Don't just take my word for it...
Heart Disease and Weight Control
Dr Peter Schnohr, chief cardiologist of the Copenhagen City Heart Study, says, "The strenuous activity of jogging offers great heart benefits. It increases oxygen uptake to improve cardiac function, lowers blood pressure and increases insulin sensitivity."
Oh yeah, and...
His team calculated that runners live five to seven years longer than non-runners.
Autopsies determine that heart failure and death that come when running are usually caused by an existing heart condition that had never been discovered.
Running increases loading on the femur, boosting femoral bone mass density (BMD). And you don’t need to run daily to see results. “Among our study's runners, 47% ran eight or fewer times a month yet still had higher BMD than non-joggers,” says researcher Michael Mussolino from US Centers for Disease Control and Prevention.
Brain Power and Stress Relief
German neuroscientists from the University of Ulm found that 30 minutes jogging sessions 3 times a week significantly improved concentration and visual memory.
“The runners who had taken the six week jogging course made fewer mistakes and could complete the tests much more precisely,” says researcher Ralf Reinhardt. It’s thoughts intense exercise manufacturers new hippocampus cells and protects existing ones. A study at Oregon Health Sciences University found almost all joggers experience mental and emotional benefits from their exercise.
Sports medicine specialist, Dr. William Chan has this to say: "As a general rule of exercise, running and walking do no damage to the knees nor will it cause arthritis of the knee when you grow old. Studies done on marathon runners have shown no evidence of degeneration or arthritis of the knees as a result of long distance running."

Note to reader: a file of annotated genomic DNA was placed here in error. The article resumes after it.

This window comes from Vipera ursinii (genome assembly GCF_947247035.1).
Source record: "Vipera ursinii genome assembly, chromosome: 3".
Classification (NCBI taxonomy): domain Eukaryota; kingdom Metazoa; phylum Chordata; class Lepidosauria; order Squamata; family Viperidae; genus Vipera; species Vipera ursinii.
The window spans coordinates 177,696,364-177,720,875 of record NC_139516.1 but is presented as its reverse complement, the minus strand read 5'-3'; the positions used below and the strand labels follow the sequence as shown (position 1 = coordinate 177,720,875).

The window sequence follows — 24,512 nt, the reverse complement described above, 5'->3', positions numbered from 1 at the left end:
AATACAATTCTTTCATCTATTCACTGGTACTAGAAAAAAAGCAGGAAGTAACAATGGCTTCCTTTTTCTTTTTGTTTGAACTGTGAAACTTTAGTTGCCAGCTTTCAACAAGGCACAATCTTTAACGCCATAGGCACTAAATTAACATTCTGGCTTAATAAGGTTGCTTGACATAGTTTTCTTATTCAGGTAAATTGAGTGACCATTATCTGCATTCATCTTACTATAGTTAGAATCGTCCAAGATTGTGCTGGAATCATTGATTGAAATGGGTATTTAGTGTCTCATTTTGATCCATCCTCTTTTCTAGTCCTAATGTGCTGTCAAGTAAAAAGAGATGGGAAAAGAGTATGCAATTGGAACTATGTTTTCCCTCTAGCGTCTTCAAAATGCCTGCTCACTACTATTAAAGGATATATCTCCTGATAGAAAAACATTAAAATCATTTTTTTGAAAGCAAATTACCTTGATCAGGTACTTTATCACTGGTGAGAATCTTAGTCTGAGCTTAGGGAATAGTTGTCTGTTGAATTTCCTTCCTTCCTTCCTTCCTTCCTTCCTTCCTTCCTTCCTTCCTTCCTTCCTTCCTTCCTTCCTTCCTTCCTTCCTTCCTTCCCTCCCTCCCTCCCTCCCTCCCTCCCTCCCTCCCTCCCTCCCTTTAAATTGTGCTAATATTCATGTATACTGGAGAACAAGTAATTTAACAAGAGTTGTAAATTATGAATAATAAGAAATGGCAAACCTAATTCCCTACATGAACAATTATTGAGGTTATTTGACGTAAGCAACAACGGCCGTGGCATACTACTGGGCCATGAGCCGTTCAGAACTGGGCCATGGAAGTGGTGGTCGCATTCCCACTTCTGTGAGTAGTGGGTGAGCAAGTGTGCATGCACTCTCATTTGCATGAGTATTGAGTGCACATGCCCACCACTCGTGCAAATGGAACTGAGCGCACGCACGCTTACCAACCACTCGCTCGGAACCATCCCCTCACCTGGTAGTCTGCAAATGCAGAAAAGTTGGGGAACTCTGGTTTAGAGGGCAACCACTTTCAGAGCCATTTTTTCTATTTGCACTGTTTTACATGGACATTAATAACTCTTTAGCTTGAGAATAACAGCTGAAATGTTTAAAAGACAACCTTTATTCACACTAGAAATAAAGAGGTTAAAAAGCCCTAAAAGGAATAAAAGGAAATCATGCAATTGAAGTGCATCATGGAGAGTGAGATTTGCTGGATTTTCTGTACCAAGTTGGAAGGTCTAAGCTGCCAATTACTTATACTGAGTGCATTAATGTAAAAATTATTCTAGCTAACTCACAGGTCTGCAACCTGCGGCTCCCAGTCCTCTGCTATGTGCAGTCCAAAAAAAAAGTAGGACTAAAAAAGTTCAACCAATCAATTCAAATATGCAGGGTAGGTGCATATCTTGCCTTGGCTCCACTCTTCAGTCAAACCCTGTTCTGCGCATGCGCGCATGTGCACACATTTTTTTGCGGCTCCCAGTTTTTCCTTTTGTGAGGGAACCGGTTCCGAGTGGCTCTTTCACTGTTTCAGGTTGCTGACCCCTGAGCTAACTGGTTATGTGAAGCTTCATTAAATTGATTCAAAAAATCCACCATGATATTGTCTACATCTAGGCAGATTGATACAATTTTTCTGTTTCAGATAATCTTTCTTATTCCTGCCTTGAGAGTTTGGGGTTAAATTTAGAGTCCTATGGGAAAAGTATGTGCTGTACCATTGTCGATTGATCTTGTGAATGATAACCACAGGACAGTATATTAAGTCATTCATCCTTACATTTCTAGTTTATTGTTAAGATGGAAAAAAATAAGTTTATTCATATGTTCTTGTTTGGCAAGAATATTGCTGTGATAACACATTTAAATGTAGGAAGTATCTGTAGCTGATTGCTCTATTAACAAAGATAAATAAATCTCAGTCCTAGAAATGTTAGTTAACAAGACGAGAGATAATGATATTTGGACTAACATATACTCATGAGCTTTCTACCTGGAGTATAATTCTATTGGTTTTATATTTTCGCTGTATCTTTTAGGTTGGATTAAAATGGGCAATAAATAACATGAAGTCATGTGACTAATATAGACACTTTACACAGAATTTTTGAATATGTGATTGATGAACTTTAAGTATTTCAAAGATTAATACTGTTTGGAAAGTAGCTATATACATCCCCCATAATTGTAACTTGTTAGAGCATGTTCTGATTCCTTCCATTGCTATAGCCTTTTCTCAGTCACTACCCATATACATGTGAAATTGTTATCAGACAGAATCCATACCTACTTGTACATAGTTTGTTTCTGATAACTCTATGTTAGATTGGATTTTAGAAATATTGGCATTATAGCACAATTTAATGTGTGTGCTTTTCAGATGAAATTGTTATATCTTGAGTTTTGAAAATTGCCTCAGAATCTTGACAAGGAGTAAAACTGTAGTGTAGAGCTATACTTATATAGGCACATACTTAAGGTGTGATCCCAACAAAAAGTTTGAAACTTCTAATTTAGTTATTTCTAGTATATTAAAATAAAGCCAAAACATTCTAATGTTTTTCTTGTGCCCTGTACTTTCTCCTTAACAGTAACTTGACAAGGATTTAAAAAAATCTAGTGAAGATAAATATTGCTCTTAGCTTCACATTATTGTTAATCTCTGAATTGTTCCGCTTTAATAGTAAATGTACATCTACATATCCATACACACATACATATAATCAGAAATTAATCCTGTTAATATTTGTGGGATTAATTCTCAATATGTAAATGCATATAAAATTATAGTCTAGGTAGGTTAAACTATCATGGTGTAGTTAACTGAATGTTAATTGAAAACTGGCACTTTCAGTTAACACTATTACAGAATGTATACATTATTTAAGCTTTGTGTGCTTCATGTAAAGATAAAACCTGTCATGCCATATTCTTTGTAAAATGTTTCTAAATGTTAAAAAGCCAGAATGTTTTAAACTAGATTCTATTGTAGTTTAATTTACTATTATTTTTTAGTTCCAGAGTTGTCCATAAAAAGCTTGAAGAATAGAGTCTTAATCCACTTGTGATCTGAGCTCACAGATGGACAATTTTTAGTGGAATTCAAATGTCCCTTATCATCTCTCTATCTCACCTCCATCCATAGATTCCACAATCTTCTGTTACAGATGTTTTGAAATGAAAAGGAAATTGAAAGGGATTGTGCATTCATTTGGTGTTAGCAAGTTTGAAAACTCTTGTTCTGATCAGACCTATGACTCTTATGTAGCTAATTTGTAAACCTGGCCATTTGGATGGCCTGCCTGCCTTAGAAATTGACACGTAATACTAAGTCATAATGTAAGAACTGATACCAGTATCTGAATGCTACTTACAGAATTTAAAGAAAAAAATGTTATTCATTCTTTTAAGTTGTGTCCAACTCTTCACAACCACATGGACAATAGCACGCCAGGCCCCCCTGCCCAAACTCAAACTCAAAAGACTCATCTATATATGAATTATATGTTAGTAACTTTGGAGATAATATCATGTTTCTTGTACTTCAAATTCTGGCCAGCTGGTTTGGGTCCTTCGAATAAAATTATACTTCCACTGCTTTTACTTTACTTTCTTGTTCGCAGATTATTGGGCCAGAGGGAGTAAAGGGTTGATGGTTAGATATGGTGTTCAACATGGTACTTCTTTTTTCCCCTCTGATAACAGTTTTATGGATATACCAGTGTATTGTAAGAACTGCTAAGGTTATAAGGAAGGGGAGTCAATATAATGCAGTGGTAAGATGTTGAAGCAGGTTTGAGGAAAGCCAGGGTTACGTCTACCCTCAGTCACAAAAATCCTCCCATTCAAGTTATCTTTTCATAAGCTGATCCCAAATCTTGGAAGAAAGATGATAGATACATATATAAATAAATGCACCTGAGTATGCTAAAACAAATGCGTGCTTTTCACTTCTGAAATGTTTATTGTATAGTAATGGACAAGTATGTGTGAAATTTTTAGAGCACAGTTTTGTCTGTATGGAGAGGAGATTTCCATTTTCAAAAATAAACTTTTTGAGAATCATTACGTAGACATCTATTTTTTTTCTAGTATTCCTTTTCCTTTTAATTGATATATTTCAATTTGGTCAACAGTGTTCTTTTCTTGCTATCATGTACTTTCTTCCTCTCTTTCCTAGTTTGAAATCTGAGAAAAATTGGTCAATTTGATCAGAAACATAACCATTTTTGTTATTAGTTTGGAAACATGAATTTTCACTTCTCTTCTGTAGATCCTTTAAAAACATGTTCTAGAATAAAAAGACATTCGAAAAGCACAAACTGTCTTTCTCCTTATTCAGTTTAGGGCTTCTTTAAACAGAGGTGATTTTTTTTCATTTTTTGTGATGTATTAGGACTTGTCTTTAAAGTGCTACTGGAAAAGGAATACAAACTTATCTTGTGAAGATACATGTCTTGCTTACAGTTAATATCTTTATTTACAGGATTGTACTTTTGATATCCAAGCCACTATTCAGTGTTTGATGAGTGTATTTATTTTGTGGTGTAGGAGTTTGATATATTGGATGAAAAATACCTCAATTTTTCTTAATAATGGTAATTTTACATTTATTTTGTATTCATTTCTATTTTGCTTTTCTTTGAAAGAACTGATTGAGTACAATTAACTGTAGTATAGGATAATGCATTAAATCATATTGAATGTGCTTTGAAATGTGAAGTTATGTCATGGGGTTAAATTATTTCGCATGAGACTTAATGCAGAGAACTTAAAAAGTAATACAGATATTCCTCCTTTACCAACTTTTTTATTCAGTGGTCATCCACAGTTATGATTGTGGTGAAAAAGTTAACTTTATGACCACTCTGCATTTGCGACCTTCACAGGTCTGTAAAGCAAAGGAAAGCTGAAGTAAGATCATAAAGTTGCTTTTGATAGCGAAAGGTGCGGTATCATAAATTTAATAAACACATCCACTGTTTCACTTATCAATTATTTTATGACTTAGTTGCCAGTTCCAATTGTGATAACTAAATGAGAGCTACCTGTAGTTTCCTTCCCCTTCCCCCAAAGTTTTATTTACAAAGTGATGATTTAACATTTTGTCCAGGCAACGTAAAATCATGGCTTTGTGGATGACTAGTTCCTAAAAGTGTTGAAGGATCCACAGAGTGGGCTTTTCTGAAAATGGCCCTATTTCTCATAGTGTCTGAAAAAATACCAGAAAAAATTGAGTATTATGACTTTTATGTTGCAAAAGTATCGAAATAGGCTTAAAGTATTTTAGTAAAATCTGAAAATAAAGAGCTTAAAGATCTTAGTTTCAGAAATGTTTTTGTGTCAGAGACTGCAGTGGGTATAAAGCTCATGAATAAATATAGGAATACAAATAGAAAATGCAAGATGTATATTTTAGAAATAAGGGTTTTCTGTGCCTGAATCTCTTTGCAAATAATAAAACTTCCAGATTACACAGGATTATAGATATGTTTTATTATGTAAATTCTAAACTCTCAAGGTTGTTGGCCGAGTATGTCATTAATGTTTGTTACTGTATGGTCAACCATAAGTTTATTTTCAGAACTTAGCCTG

A team of researchers from the department of immunology and rheumatology at Stanford University in southern California recently reported in the Arthritis Research and Therapy journal that adults who run consistently have 25% less musculoskeletal pain and arthritis than non-runners when they get older. Bonnie Bruce, the study author, followed more than 500 runners from a local club (called “ever runners” in the study) and 300 inactive people (“never runners”, but not necessarily sedentary) in their 50s and 60s for 14 years. Dr Bruce and her colleagues found that the “ever runners”, who ran at least six hours a week on average, experienced less joint pain by their 60s and 70s and only 35% of the joggers got arthritis (compared with 43% of non-runners).
Most knee pain that comes with running is caused by a previous knee injury.
So as you can see, runnin ain't bad, folks. (But we all know that already, don't we:) Maybe one day my nurse will stumble across this blog and gain some knowledge about the benefits of doing something great for your body.
The key is to be smart about it. Of course, not everyone is meant to be a runner...there are so many other great forms of exercise, but if you DO run, just remember to :
Wear proper shoes (and get new ones when they are worn out)
Don't push yourself on injury (listen to your body!)
Try to get off the road and onto a softer surface once in a while
At least once a week, lift weights and do strengthening exercises
And HAVE FUN!!